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Schubert: Maurizio Pollini, Royal Festival Hall, London, 26 02 2011. (GD)

Piano Sonatas D 958 in C minor, D 959 in A major, D 960 in B flat.


This third concert in the 'Pollini Project', encompassing Schubert's final trio of sonatas complemented perfectly the last concert which included the last trio of Beethoven's piano sonatas. It is quite amazing to think that Schubert's late piano sonatas were composed only a few years after Beethoven's late works in this form, the latter emphasising economy and concision. Schubert's works are still in the 'classical' Viennese tradition, but they are far more expansive, not so much in duration, as in tonal layout, and a sonata dialectic, where the narrative form is overlaid by 'land - scape'-like and contrasting sequences of lyricism, and often highly chromatic, dramatic tonal shifts and outbursts.

Pollini delivered these fantastic contrasts in a masterly fashion whilst, at the same time, always reminding us that all this is still contained in classical sonata form. The C minor opening bars of D 958 were immediate and arresting, emphasising the diminished fifth. A rhythmic pattern which informs this late sonata trio. Also the closeness to the theme from Beethoven's 32 Variations in C minor was made clearer than in most performances. Pollini's articulation of the inevitable transition into the song-like second theme in E flat major had an almost haunting quality in its radiant lyricism, light years removed from the terse opening theme. The development section, with its daring and incessant semiquaver (sixteenth note ) figurations, and the extended coda, with its eerie transition from C major to C minor, made their dramatic and strange effect more convincingly than any performance I have heard recently. Pollini's mastery of juxtaposition and mood-change continued in the contrast between the opening A flat melody and the grim tension of the second episode of the Adagio, with its daring harmonics and modulations. The shifting stresses and rhythms of the Menuetto were perceptively realised, as was the whole mood of the movement with brusque interruptions and sudden pauses. This pianistic perception sustained itself into the rondo finale with its incessant 'riding rhythm' and tonal excursions into such remote keys as G major and E flat major. Altogether this was a unique pianistic experience.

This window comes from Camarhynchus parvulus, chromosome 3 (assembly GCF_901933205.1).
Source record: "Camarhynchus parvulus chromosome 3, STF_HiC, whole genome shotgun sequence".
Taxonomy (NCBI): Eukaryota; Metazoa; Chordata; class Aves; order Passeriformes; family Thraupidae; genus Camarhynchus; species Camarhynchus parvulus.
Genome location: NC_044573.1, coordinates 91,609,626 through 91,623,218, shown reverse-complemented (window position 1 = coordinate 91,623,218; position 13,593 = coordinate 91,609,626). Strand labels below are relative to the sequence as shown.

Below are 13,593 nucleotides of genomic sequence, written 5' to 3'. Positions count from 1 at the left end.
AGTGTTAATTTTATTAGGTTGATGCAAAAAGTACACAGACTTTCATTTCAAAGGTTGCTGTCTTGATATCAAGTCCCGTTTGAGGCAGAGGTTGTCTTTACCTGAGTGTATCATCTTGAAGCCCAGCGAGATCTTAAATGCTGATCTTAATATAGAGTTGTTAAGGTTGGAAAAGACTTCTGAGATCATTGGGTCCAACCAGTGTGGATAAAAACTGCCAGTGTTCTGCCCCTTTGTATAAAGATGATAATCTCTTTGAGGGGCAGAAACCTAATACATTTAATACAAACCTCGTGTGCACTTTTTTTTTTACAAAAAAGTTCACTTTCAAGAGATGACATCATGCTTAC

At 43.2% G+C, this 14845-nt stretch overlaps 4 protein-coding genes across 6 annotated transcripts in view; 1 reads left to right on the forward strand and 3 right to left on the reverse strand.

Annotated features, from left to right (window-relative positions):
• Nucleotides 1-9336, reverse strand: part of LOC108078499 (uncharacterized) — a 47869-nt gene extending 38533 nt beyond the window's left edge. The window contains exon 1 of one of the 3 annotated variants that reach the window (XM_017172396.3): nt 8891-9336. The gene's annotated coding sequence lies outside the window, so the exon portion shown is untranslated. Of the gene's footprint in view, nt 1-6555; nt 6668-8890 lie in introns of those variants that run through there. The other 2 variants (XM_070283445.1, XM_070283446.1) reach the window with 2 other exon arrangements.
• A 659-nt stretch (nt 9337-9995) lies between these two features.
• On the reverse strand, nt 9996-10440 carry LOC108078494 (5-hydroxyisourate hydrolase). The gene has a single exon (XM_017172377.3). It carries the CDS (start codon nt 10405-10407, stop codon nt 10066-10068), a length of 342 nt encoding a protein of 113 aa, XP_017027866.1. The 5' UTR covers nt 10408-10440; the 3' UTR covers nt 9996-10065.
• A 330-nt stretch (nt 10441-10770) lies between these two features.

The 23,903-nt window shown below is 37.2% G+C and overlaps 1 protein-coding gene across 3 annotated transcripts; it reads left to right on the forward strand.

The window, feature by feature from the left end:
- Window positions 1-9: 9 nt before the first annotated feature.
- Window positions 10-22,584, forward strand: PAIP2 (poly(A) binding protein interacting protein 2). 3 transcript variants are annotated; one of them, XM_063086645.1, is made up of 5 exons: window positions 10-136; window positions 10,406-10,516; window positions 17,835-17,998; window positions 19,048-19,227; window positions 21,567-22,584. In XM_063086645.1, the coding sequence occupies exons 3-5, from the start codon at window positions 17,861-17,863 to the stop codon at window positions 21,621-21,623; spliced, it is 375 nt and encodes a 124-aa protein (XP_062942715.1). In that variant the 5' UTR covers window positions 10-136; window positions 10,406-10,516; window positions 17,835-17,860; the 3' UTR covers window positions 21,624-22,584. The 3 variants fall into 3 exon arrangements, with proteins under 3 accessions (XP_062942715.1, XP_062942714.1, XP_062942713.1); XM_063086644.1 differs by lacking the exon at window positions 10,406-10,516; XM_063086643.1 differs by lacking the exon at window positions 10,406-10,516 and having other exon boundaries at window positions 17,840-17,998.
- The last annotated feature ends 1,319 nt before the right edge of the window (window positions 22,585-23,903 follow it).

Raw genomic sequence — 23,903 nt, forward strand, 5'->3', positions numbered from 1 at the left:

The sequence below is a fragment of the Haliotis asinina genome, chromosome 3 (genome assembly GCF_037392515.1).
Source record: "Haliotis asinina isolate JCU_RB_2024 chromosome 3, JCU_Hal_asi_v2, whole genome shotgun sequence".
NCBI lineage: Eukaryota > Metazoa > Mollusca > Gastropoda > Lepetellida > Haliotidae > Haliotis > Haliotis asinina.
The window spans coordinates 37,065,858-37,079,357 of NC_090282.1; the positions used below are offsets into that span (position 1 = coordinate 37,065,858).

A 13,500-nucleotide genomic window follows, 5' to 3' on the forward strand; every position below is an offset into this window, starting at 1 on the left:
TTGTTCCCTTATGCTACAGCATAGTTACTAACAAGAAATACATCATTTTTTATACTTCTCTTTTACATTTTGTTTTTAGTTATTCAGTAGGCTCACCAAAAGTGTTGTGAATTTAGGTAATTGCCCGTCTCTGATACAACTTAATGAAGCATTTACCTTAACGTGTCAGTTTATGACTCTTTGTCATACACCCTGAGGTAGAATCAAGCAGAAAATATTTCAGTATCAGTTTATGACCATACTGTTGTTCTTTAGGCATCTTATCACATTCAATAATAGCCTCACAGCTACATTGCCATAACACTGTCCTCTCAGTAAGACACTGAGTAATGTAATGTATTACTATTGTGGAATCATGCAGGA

The same qualities described above were there in Pollini's rendition of Schubert's last two sonatas. Pollini has the almost unique ability to project a dazzling clarity without ever succumbing to exhibitionistic virtuosity for it own sake. I say 'almost' as Rudolf Serkin had a similar ability in his prime. But Pollini can also register a richness of tone not always available to Serkin. This amazing clarity was evident in the opening rhythmic gesture of the D 959, which constitutes the rhythmic/dynamic imprint of the whole movement. And what wonderful strength and elegance in the following apreggios in triplets! The recapitulation and coda, still haunted by the oscillations of C major and B Major, from the development section, sounded wonderfully 'natural' and inevitable. Pollini made the abrupt lead in to the exposition repeat sound so arresting and punctual that its exclusion would seem untenable. In the F sharp minor Adantino Pollini demonstrated that the unique 'poetic tragedy' of the music can sound utterly convincing at a tempo that does not drag. The amazingly original harmonies and chromatic contortions of the shattering middle section had all the frisson and shock effect imaginable. But it always remained musical - never histrionic. Pollini's vocal accompaniments here had to be heard to be believed! The magical waltz-like strains of the Scherzo, with a beautifully 'sung' trio, and the lyrical effusiveness of the Rondo finale, with its subtle references to the earlier A minor Sonate, D 537, followed on with a compellingly beautiful, but sustained and flowing inevitability.

All the much commented upon 'flowing lyricism' of Schubert's last Sonata in B flat D 960 was there, Pollini projecting all the richness of harmony one has come to associate with this 'valedictory' late work. But when we reached the F sharp minor of the second theme Pollini made us more aware than usual of the darker side to this work. This darker, more arrestingly dramatic tone was extended into the C sharp minor of the development section linking up wth the low G flat trills just before the coda's final chords. As with D 959, Pollini convincingly observed the exposition repeat. Again Pollini demonstrated that playing the Andante sostenuto as marked scores in terms of structure and balance with the rest of the sonata, also allowing a degree of underlying intensity in the opening C sharp minor. The haunting A major lyricism of the middle section sustained the movement's melodic invention with Pollini inflecting the poetic pathos residing just on the surface of the music. The above comments on Pollini's rendition of the last two movements of D 959 apply equally here; the delicate lightness of the Scherzo, and the tonal ambiguities of the rondo finale between onward impulse and sadly tender lyricism were all superbly realised.

Ideally piano playing of such rare musicality and conviction would have been better served in the Wigmore Hall with its far more open and piano friendly acoustic. But it says a lot about the special qualities of Pollini's musicianship that the acoustical restrictions of the Festival hall were somehow overcome. It was still a restricted acoustic, but with Pollini's pianistic mastery and poetry all these shortcomings seemed to fade into insignificance.


Geoff Diggines

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